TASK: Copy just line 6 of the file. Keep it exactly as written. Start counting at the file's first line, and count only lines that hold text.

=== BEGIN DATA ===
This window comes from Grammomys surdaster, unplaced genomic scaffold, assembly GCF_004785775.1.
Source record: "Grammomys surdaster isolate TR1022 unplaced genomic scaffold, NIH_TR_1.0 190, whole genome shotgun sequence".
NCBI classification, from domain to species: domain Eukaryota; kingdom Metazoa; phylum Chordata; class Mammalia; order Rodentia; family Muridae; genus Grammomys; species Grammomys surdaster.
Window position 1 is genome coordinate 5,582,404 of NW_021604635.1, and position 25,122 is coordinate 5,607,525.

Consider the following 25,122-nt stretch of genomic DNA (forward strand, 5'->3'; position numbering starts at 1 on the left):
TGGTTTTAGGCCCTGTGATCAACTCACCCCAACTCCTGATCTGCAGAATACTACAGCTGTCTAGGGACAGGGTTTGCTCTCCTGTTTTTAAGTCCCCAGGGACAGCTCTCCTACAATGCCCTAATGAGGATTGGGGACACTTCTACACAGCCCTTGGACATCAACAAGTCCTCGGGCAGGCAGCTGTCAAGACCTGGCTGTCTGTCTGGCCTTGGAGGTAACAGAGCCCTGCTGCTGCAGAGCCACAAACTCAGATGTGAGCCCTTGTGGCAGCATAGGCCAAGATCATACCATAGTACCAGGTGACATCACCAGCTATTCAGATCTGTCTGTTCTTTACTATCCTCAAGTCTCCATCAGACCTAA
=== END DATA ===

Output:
TGGTTTTAGGCCCTGTGATCAACTCACCCCAACTCCTGATCTGCAGAATACTACAGCTGTCTAGGGACAGGGTTTGCTCTCCTGTTTTTAAGTCCCCAGGGACAGCTCTCCTACAATGCCCTAATGAGGATTGGGGACACTTCTACACAGCCCTTGGACATCAACAAGTCCTCGGGCAGGCAGCTGTCAAGACCTGGCTGTCTGTCTGGCCTTGGAGGTAACAGAGCCCTGCTGCTGCAGAGCCACAAACTCAGATGTGAGCCCTTGTGGCAGCATAGGCCAAGATCATACCATAGTACCAGGTGACATCACCAGCTATTCAGATCTGTCTGTTCTTTACTATCCTCAAGTCTCCATCAGACCTAA